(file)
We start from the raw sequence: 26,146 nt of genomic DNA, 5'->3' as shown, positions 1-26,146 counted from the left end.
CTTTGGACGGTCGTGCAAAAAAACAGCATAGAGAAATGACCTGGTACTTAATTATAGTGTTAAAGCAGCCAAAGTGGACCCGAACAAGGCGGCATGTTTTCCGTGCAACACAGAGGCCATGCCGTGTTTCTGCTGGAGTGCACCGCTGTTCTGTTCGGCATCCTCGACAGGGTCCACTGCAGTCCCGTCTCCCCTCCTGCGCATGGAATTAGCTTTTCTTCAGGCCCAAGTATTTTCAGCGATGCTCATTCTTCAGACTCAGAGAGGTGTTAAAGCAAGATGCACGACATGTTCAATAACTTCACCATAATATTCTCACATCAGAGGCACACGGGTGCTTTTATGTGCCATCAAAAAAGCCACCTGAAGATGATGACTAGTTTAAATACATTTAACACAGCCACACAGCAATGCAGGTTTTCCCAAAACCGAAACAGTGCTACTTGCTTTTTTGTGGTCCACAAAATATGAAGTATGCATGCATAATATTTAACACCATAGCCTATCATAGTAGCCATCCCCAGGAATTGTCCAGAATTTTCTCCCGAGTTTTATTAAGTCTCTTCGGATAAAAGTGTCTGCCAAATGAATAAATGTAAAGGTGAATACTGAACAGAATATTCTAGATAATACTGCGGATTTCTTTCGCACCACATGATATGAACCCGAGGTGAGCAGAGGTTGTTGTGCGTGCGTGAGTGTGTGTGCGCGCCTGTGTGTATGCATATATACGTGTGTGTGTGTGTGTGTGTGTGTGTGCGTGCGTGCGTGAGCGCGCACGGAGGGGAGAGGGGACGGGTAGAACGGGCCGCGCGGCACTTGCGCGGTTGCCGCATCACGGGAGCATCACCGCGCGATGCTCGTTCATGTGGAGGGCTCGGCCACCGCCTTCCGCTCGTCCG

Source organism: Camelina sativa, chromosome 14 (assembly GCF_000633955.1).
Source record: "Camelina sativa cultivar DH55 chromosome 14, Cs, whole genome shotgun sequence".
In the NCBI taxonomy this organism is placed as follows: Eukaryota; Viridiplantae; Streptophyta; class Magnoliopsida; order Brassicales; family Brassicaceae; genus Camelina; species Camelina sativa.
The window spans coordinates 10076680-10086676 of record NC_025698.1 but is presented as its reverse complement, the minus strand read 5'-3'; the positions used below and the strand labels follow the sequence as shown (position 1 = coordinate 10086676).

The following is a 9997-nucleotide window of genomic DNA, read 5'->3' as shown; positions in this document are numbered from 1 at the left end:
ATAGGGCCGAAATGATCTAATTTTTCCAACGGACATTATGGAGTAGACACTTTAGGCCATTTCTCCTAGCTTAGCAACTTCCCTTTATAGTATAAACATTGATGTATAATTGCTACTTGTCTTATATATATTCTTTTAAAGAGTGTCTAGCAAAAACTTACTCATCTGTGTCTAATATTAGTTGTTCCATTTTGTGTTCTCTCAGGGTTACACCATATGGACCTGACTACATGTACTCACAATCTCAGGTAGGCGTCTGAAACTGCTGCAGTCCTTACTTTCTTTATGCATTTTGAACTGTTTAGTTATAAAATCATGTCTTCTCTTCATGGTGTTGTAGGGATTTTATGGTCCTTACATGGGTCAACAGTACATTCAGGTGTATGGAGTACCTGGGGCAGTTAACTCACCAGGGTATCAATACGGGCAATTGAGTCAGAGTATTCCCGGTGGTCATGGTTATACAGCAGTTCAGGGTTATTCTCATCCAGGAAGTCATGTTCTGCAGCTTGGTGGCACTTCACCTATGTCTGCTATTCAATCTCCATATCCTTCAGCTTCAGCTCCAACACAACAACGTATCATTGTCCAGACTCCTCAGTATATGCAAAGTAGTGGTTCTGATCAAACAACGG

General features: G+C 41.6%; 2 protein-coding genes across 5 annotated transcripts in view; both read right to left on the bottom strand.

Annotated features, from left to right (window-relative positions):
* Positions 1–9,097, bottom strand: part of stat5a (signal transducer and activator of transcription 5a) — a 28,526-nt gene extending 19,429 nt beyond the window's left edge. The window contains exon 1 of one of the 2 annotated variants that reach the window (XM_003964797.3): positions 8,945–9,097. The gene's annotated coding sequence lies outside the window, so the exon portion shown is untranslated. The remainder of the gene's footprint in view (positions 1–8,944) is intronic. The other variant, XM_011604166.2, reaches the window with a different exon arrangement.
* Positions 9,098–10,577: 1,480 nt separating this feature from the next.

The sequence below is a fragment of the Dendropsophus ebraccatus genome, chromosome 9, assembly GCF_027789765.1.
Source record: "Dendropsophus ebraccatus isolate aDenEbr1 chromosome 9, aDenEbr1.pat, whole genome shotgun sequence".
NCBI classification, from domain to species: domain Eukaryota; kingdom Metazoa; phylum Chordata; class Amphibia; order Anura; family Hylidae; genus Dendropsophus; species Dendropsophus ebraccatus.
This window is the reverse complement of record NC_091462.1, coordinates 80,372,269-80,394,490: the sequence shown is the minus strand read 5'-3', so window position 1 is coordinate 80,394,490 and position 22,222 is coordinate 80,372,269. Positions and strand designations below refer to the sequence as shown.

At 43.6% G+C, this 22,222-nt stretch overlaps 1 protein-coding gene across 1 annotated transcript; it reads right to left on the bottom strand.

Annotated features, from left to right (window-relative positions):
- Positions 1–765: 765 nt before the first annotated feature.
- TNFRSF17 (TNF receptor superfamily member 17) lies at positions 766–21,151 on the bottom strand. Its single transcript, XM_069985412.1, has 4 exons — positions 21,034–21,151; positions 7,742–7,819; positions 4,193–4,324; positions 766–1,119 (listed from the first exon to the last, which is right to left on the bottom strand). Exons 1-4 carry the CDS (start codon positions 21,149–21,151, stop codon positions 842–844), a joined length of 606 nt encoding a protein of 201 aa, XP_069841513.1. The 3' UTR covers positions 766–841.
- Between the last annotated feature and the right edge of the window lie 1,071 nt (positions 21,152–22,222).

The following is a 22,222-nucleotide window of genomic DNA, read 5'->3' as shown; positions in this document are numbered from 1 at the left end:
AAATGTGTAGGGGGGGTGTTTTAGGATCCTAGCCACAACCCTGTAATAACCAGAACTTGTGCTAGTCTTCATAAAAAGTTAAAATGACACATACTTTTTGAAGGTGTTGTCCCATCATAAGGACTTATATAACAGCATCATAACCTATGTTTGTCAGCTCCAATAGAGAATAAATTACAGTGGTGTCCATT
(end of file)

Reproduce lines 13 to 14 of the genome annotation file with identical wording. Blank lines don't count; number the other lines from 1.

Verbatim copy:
The sequence below is a fragment of the Dendropsophus ebraccatus genome, chromosome 9, assembly GCF_027789765.1.
Source record: "Dendropsophus ebraccatus isolate aDenEbr1 chromosome 9, aDenEbr1.pat, whole genome shotgun sequence".